Neither Moore nor Huntington would go so far as to agree that the implementation of a hard-slotting system would hurt both organizations' attempts to even the playing field. But there is no question that both teams -- and others who fall in the mid-market tier -- could lose one of the few advantages they have.
Predetermined signing bonuses would significantly reduce the power of player representatives. There could be no posturing without negotiations, and a lack of negotiations eliminates the tactic of overpaying to keep kids from going to school (see: Starling, Bubba; Bell, Josh).
Sure, there undoubtedly would be benefits with a hard-slotting system. Controlled bonuses would limit spending, meaning, in theory, that more money could go to players who have already established themselves in the Majors.
Gone would be the long and often unproductive two-month negotiation period that stalls the starts of so many professional careers. A slotting system would also ensure that the Draft serves its intended purpose -- teams with worse records the year before get the best players. No strings attached.
"It would keep us from acquiring, in our view, multiple top-round players throughout the Draft," Coonelly said. "But I think for the industry as a whole and ultimately, for the Pittsburgh Pirates, by taking away the potential for gamesmanship, you get players into the professional game shortly after the Draft and you allow all clubs to draft based on the basis of talent and not the basis of signability.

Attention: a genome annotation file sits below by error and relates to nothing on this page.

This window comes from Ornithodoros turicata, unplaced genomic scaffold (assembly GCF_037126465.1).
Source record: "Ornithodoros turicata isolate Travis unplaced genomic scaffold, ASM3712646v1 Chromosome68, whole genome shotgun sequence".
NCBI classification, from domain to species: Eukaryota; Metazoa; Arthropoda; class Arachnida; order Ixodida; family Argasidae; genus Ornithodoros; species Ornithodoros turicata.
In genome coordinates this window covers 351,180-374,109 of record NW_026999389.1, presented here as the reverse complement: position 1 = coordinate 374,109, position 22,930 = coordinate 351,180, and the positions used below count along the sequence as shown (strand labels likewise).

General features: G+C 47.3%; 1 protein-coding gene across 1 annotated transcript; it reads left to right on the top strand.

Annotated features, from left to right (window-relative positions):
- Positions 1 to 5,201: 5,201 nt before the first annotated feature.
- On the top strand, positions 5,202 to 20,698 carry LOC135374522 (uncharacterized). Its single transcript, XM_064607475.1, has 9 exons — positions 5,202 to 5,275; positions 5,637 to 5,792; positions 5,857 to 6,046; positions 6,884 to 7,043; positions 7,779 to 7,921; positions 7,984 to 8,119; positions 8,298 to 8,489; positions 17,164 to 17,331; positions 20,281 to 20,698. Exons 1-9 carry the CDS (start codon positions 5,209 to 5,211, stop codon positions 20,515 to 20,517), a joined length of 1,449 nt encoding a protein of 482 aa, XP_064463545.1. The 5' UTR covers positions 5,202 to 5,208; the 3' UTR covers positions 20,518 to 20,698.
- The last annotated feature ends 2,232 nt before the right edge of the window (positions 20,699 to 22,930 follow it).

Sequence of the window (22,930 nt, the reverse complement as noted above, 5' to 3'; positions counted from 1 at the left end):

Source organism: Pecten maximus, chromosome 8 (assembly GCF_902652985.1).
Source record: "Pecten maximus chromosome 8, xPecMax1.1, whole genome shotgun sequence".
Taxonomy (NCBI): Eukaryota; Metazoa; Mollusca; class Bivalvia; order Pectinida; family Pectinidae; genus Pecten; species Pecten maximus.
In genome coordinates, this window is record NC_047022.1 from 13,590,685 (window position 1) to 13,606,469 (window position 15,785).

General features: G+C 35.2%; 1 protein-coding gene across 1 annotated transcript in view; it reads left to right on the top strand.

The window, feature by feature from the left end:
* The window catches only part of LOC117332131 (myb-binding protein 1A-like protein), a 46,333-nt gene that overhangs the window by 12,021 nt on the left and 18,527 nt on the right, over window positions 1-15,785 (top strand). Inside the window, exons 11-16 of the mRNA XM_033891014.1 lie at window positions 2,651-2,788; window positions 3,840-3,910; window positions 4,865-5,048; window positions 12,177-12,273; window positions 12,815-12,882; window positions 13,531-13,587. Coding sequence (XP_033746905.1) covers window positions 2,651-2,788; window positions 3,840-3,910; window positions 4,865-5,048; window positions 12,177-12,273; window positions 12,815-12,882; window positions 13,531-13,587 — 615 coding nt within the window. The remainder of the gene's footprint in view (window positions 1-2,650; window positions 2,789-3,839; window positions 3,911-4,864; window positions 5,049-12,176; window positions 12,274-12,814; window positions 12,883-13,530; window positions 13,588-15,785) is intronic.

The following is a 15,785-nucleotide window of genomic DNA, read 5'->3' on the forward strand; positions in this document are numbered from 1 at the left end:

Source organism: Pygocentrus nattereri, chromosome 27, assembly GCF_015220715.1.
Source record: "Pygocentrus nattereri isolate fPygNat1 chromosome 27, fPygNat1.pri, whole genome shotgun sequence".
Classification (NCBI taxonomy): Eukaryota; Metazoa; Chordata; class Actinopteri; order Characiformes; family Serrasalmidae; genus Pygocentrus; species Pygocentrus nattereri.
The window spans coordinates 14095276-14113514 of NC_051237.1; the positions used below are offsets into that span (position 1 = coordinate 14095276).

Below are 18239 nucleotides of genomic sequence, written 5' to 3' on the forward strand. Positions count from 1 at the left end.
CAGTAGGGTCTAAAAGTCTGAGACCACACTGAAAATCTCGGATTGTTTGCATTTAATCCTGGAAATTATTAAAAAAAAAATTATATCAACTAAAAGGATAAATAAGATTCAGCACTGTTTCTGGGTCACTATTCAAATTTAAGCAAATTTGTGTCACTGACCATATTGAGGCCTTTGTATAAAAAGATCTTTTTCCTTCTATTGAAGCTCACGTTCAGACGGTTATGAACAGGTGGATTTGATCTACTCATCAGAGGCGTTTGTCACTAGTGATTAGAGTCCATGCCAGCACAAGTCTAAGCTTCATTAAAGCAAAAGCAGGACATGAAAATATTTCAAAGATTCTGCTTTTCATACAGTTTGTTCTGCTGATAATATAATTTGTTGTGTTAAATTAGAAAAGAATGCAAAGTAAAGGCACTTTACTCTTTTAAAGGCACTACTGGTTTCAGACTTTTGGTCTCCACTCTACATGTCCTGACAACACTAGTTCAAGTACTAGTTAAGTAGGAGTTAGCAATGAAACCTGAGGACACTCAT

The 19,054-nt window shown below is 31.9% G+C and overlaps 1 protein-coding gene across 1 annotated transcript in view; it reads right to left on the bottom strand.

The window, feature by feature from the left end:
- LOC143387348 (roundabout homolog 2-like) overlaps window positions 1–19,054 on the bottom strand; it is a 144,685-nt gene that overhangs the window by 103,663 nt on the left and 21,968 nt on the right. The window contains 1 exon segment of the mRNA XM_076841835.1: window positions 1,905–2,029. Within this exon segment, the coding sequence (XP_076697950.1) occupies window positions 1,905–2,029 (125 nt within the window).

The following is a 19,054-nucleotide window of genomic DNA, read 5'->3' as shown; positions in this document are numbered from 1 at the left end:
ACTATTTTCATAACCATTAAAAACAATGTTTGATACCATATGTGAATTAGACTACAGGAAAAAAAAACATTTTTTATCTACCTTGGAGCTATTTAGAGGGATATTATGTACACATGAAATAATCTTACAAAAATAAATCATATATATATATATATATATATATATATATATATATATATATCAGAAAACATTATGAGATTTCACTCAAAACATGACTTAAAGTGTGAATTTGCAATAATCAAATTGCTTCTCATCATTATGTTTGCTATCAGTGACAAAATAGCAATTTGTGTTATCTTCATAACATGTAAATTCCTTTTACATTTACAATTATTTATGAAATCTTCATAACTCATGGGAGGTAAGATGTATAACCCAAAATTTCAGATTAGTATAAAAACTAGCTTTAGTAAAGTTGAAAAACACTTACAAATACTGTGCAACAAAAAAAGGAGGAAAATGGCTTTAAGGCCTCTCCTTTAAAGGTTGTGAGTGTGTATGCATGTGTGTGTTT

"I think all of those benefits outweigh what may have been our advantage, given our strategy early on."
Maybe. Or maybe the Pirates, the Nationals, the Royals and others would be better served if things stayed just as they are. It's an advantage that -- even if they don't come out and say so -- they very much need.
Jenifer Langosch is a reporter for MLB.com. Read her blog, By Gosh, It's Langosch, and follow her on Twitter @LangoschMLB. This story was not subject to the approval of Major League Baseball or its clubs.Less